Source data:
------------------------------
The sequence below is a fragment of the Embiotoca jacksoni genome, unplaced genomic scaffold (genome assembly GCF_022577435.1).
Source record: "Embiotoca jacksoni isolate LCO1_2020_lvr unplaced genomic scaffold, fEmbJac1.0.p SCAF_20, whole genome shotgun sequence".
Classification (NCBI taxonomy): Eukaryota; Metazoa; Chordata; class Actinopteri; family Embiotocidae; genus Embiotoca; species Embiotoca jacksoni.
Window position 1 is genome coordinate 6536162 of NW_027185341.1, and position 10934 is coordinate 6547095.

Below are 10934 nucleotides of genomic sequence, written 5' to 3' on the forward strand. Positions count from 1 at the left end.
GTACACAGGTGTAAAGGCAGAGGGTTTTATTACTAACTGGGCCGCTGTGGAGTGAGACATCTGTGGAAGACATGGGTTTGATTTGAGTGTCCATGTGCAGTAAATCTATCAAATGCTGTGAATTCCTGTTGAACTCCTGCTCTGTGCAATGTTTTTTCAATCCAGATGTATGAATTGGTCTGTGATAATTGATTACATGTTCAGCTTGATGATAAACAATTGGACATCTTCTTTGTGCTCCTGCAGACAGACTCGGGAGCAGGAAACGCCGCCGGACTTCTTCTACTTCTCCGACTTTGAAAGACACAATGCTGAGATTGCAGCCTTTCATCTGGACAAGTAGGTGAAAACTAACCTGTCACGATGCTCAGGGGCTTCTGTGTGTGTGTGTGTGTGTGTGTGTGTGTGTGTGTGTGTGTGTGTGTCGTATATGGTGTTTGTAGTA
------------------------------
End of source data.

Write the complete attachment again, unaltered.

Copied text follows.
The sequence below is a fragment of the Embiotoca jacksoni genome, unplaced genomic scaffold (genome assembly GCF_022577435.1).
Source record: "Embiotoca jacksoni isolate LCO1_2020_lvr unplaced genomic scaffold, fEmbJac1.0.p SCAF_20, whole genome shotgun sequence".
Classification (NCBI taxonomy): Eukaryota; Metazoa; Chordata; class Actinopteri; family Embiotocidae; genus Embiotoca; species Embiotoca jacksoni.
Window position 1 is genome coordinate 6536162 of NW_027185341.1, and position 10934 is coordinate 6547095.

Below are 10934 nucleotides of genomic sequence, written 5' to 3' on the forward strand. Positions count from 1 at the left end.
GTACACAGGTGTAAAGGCAGAGGGTTTTATTACTAACTGGGCCGCTGTGGAGTGAGACATCTGTGGAAGACATGGGTTTGATTTGAGTGTCCATGTGCAGTAAATCTATCAAATGCTGTGAATTCCTGTTGAACTCCTGCTCTGTGCAATGTTTTTTCAATCCAGATGTATGAATTGGTCTGTGATAATTGATTACATGTTCAGCTTGATGATAAACAATTGGACATCTTCTTTGTGCTCCTGCAGACAGACTCGGGAGCAGGAAACGCCGCCGGACTTCTTCTACTTCTCCGACTTTGAAAGACACAATGCTGAGATTGCAGCCTTTCATCTGGACAAGTAGGTGAAAACTAACCTGTCACGATGCTCAGGGGCTTCTGTGTGTGTGTGTGTGTGTGTGTGTGTGTGTGTGTGTGTGTGTGTGTCGTATATGGTGTTTGTAGTA